I would say that I respond in all ways but the third. As I mentioned in my “roots” post, I struggle with the idea of being in one place for a long period of time, but I also don’t think that there is anywhere where I would ever feel that I fully belong. Wandering though… that sounds like a dream come true! As long as I could find someone else to come along for the journeys! Between 1 and 2, I would say that I swing more often towards 2, but I’m also guilty of 1. Often at the same time. I enjoy telling new friends my history. I enjoy seeing their looks of amazement when they find out where I was born, and in how many countries I’ve lived (really, it’s not that many! I wish it were more! I can’t boast to other TCKs!) but when I meet someone for the first time and I know that it’s just going to be a shallow acquaintance I hate it when they ask where I’m from and when I say “England” (just because it’s easier that way) they ask “No, but where are you from really? Your name isn’t English”. Just accept that I’m from England, please. Otherwise this talk taking place while you’re in the middle of running out the door and I’m busy doing something else is just going to be a bother. But I can’t just say “I’m Finnish” either, because that’s just… not… quite… the case… So I throw out that my father is American and my mother is from Finland (I never say my mom is Finnish. I just assume they wouldn’t understand what that means!) and they run on with a smile and I wonder why it was so important after all. I often never see them again. At those times, I guess I don’t mind being different, but I don’t like to delve into the details with someone I’ll hardly ever speak to outside of whatever it is that threw us together in the first place. Having to explain things such as how my parents met and why on earth I was born somewhere hardly anyone has heard of and why I’m in England and how long I’ve been in England and why I’m not African gets tiring. I like to assimilate when I’m alone. I like to be different but similar when I’m with people I know. I dread being viewed as a tourist. I love being asked for directions even though I’m so directionally challenged I get lost if you put me just one street away from those I know. But I refuse to carry a map because… I don’t want to look like I don’t belong! Oh sure I know this place! Look at me strut my stuff down this road while I go over in my head the directions I memorised from google maps: “it’s the street after Smith Street on the left… ah! there’s Smith Street! Okay, now Small Drive should be the next one and then I turn right at…” (And thank goodness for google maps too because honestly there are times when I can’t even read a map!)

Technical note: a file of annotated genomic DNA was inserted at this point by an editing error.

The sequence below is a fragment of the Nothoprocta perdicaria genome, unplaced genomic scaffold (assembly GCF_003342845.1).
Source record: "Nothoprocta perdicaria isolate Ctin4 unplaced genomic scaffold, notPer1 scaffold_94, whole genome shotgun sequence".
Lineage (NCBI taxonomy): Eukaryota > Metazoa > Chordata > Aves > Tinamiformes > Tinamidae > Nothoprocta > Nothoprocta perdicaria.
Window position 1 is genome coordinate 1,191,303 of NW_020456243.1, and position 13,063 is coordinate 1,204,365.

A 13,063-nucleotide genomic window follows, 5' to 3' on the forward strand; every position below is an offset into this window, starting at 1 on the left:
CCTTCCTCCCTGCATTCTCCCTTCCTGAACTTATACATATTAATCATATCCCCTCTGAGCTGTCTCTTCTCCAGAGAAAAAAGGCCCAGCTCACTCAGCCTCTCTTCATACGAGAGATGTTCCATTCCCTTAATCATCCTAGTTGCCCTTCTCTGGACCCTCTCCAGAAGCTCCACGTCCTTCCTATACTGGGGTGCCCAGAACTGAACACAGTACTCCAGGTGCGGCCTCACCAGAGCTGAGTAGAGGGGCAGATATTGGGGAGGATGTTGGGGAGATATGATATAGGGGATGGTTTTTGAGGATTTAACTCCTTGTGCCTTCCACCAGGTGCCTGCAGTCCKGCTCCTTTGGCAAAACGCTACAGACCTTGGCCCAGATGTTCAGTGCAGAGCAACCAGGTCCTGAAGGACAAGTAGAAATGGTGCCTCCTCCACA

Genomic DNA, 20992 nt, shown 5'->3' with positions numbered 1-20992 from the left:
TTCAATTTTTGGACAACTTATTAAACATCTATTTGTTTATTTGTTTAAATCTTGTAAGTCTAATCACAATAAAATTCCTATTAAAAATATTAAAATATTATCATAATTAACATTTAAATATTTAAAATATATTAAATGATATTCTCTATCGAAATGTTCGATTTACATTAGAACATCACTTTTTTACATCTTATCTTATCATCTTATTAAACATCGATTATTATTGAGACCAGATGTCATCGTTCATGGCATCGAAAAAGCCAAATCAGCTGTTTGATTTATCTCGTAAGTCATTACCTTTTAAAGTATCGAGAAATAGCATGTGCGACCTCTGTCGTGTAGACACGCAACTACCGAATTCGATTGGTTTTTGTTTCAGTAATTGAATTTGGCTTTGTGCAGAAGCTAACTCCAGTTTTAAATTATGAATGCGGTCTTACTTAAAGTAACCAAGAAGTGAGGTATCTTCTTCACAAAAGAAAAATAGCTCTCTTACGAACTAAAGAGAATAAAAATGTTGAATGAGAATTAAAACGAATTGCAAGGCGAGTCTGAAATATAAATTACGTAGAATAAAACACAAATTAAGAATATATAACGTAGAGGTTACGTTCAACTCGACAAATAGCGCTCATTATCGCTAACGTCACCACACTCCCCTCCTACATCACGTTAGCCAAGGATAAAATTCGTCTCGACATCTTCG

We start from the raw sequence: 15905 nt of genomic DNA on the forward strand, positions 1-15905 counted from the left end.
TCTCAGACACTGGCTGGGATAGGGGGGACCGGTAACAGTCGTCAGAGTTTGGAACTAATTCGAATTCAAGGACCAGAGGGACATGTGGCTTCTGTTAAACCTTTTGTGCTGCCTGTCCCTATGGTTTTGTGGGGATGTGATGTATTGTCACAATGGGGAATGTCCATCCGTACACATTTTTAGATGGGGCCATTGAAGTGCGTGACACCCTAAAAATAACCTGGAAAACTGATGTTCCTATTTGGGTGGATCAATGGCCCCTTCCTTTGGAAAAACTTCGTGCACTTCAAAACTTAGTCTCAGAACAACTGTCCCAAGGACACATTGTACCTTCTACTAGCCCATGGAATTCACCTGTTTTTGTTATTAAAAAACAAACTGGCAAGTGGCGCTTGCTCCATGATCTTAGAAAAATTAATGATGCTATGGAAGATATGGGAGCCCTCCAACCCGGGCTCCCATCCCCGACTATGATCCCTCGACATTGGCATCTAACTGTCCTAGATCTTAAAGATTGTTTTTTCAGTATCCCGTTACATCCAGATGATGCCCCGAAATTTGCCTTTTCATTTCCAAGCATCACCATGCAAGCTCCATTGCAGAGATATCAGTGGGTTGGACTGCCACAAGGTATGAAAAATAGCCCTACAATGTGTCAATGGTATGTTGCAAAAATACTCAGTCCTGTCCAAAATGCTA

And don’t get me started on turning around and walking back the way I came because I got it wrong. Hah! Look at that girl, she doesn’t know where she’s going, she’s lost! It amuses me to see other people do it because I dread it so much. I cross the road and then walk back even if I know that I’ll have to cross the street back again to get where I want to go. The scream of my heart is: I’m a local, I belong heeeeeere!

Yet, I don’t want to settle and actually make a solid attempt to truly belong anywhere. I’m sorry if your little-house-with-its-white-picket-fence American dream just sounds dreadfully dull to me. Where is the excitement? Where is the meeting new and different people? Where is the learning about goat herders that still yodel in the mountains of… somewhere? I think I enjoy learning to assimilate. Just getting on a bus suddenly becomes like a scene from a James Bond movie – in my head. How do the locals sit? How do they stand? How do they get on? How do they get off? How do they pay? Do they talk to each other? What about mobile phone etiquette? It’s ever so confusing and frustrating when they all do different things. Who am I supposed to copy?! Note: this exercise requires an ability to recognise tourists and other non-locals so that you don’t end up copying them. Maps are a useful hint, as are oversized backpacks with bedrolls strapped to the bottom.

So, I don’t feel like I belong anywhere, and I sort of enjoy not belonging but trying to fit in. I’m also haunted by a desperate need to look like I fit in, even whilst boasting about my extensive travels and mixed up background and home life. Welcome to the wonderful world of a TCK!